Strawberry (Fragaria ×ananassa) and caneberries (Rubus sp.) are popular crops that can bring revenue to farms and may improve farm profitability. High and low tunnels can bring a number of benefits to growers, including season extension and improved berry yield and quality, as well as management challenges. Few studies in the literature report directly on grower experiences using tunnels. We report the results of interviews of 10 independent growers who use tunnels to produce strawberries and caneberries. The results echo previous studies finding improved yield and quality, and highlight benefits and challenges around pest, weed, and nutrient management. One novel finding is the role of season extension in creating marketing opportunities. Interviewed growers caution of a learning curve and the need to start on a small scale and grow gradually. Future focus for research should include improved ventilation and mechanization.

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Barbara L. Goulart and Kathleen Demchak

While the Pennsylvania wine industry was established early in the history of the European settlement in the state, the current industry was spawned relatively recently by virtue of the Pennsylvania Winery Act in 1968. The industry is widely distributed, with wineries and wine grape production throughout the state, however the primary center of production is in southeastern Pennsylvania, where climatic conditions allow for the production of some of the hardier European wine grapes. A second, much smaller cluster of production is along Lake Erie, within the zone of more temperate weather induced by the lake. A third region is scattered throughout the harsher environments of the rest of the state. These regions are characterized not only by climatic differences, but by differences in producer demographics, clientele, pest complexes, cultivar preferences and obstacles to production. The industry is built primarily on French-American hybrid production, however European grapes are being produced, are in demand, and as such, are commanding relatively high prices.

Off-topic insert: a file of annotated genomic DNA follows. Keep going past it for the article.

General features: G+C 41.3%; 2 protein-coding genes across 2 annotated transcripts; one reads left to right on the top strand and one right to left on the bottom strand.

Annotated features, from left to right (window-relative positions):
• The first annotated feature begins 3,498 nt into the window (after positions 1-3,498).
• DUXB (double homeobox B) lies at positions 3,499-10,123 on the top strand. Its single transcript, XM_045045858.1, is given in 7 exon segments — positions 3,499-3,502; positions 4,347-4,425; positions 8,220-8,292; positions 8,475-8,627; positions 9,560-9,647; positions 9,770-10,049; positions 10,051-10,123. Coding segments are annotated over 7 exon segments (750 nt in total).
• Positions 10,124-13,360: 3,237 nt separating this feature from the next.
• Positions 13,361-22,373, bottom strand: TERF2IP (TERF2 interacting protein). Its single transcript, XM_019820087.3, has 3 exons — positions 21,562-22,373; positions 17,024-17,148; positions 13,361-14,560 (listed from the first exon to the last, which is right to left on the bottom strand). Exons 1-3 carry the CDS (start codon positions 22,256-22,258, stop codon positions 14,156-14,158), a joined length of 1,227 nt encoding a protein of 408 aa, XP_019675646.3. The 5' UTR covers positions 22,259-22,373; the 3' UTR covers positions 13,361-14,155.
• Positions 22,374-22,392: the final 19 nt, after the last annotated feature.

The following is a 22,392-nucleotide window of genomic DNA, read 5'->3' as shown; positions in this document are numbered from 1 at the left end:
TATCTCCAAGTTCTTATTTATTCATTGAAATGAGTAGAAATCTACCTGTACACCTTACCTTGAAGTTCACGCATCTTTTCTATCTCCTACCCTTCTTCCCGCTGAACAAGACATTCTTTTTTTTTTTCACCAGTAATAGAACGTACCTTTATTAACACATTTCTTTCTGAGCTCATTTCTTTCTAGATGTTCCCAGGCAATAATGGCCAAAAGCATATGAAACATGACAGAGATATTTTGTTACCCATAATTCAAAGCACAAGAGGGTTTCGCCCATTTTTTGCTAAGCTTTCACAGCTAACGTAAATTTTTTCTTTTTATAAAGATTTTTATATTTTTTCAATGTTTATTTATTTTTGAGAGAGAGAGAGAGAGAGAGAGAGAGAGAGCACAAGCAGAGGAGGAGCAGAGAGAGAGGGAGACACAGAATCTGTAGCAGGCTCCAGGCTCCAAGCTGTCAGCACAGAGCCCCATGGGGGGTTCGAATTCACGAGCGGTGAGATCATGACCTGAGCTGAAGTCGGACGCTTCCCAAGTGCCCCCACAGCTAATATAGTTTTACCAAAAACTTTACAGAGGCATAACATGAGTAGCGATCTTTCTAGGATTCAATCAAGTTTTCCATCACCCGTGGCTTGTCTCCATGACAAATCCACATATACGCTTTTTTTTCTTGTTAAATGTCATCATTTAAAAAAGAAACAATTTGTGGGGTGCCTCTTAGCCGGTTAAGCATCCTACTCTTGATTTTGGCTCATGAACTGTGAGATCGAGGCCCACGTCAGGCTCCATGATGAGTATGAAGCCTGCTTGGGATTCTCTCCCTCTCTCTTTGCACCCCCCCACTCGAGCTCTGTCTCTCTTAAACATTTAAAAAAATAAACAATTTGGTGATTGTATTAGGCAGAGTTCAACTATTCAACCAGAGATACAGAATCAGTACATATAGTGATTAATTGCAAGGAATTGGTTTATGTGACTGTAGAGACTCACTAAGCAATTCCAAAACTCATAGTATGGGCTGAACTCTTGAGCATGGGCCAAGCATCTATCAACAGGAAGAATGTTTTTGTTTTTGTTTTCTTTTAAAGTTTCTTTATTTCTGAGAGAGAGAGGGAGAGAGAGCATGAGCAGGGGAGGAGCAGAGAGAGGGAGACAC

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Graham Sanders, Elsa Sanchez and Kathleen Demchak